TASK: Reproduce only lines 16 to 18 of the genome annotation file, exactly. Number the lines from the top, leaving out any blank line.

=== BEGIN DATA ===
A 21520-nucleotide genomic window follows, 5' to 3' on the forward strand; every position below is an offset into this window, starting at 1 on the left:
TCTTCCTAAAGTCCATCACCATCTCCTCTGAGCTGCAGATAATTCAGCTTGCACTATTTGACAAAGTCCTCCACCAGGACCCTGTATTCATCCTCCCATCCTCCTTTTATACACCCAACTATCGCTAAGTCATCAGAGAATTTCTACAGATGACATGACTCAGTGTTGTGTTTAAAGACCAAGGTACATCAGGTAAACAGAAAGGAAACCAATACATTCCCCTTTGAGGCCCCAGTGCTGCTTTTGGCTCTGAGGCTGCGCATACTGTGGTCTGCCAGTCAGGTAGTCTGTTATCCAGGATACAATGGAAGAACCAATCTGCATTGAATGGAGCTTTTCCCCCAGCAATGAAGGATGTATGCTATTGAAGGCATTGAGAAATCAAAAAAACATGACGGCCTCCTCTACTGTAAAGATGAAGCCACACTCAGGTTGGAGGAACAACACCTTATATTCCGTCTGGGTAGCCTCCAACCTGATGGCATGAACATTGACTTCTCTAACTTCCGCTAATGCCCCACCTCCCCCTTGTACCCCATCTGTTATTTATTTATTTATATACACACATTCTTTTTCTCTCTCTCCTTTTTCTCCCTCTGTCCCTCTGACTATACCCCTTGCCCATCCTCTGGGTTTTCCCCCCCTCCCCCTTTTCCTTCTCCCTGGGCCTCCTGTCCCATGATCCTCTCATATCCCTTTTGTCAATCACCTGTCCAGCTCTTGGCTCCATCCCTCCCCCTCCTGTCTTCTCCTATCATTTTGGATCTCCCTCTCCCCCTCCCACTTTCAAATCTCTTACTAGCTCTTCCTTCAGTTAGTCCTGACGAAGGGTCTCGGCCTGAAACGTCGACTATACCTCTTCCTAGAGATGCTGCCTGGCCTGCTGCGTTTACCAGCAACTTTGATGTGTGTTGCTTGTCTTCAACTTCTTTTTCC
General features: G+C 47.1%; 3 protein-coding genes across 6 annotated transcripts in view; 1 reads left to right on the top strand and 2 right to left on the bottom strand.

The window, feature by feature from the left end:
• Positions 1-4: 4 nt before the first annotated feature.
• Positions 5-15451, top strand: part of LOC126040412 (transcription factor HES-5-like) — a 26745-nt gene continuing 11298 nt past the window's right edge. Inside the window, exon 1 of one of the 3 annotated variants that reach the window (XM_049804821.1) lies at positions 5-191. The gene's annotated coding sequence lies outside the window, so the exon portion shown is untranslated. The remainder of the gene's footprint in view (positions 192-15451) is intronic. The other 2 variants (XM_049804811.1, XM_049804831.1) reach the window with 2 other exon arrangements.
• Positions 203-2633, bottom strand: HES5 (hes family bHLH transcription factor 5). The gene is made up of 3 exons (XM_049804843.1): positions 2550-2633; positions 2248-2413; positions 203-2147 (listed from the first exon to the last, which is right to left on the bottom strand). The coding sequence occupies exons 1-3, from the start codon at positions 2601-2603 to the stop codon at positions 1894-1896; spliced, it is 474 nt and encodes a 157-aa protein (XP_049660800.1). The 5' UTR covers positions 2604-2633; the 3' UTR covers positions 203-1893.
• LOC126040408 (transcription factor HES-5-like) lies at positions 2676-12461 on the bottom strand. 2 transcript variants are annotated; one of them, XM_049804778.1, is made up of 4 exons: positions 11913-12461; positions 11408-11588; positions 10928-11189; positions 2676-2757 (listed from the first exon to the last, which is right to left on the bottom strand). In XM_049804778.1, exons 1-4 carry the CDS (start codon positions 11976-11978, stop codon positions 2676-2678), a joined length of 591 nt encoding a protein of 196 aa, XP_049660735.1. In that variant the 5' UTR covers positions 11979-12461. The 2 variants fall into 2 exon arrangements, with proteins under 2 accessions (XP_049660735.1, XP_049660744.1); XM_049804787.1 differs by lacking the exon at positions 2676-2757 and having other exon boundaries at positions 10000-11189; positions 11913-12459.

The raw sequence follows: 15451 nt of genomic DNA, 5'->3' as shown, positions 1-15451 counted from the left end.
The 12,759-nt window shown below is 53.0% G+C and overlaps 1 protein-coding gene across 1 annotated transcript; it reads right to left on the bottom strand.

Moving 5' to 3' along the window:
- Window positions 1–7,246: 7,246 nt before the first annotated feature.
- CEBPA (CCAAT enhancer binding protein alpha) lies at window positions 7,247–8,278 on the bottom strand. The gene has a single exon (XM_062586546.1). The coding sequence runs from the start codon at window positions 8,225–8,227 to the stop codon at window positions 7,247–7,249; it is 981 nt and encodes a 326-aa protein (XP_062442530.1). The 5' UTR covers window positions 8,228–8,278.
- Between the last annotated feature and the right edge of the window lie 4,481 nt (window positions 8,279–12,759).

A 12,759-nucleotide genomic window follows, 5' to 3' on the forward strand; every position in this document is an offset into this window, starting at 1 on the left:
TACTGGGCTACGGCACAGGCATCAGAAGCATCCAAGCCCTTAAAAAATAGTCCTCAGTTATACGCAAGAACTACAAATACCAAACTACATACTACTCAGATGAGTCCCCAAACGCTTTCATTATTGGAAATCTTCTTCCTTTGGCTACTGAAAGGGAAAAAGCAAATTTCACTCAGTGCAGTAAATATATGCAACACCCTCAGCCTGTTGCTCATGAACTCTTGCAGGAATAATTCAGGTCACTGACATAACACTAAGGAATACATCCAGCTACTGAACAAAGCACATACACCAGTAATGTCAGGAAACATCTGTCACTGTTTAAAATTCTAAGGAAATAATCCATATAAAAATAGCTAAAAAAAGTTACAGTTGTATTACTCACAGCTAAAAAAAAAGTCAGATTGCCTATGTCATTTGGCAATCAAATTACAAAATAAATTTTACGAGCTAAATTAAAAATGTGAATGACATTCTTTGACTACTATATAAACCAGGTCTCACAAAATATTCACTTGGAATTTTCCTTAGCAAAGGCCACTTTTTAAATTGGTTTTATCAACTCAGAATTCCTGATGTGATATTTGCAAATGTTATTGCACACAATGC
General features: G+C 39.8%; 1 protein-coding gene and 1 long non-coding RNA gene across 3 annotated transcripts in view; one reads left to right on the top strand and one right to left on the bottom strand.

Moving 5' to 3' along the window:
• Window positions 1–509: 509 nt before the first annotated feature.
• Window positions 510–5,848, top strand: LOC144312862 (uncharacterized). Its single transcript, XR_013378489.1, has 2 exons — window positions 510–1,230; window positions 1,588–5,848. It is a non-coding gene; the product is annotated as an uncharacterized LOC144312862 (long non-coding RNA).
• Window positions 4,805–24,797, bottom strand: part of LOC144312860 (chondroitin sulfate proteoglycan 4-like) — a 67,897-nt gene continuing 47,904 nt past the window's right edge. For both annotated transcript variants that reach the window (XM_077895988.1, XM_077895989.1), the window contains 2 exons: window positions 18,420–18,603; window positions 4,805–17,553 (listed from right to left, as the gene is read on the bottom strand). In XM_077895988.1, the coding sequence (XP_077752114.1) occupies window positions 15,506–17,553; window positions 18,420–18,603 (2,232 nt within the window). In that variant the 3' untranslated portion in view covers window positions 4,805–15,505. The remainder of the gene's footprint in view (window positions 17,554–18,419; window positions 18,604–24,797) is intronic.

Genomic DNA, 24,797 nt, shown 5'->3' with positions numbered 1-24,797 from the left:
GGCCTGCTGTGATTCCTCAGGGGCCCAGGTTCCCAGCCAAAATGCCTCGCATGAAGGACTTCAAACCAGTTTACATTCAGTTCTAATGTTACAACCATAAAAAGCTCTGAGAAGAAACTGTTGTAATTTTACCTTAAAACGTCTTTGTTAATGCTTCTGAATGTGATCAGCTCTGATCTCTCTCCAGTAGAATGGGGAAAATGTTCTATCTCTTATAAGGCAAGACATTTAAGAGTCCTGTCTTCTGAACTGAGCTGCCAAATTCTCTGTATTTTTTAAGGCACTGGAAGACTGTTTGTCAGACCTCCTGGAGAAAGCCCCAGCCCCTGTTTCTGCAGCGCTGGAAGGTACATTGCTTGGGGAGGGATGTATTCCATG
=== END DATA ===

TACTGGGCTACGGCACAGGCATCAGAAGCATCCAAGCCCTTAAAAAATAGTCCTCAGTTATACGCAAGAACTACAAATACCAAACTACATACTACTCAGATGAGTCCCCAAACGCTTTCATTATTGGAAATCTTCTTCCTTTGGCTACTGAAAGGGAAAAAGCAAATTTCACTCAGTGCAGTAAATATATGCAACACCCTCAGCCTGTTGCTCATGAACTCTTGCAGGAATAATTCAGGTCACTGACATAACACTAAGGAATACATCCAGCTACTGAACAAAGCACATACACCAGTAATGTCAGGAAACATCTGTCACTGTTTAAAATTCTAAGGAAATAATCCATATAAAAATAGCTAAAAAAAGTTACAGTTGTATTACTCACAGCTAAAAAAAAAGTCAGATTGCCTATGTCATTTGGCAATCAAATTACAAAATAAATTTTACGAGCTAAATTAAAAATGTGAATGACATTCTTTGACTACTATATAAACCAGGTCTCACAAAATATTCACTTGGAATTTTCCTTAGCAAAGGCCACTTTTTAAATTGGTTTTATCAACTCAGAATTCCTGATGTGATATTTGCAAATGTTATTGCACACAATGC
General features: G+C 39.8%; 1 protein-coding gene and 1 long non-coding RNA gene across 3 annotated transcripts in view; one reads left to right on the top strand and one right to left on the bottom strand.

Moving 5' to 3' along the window: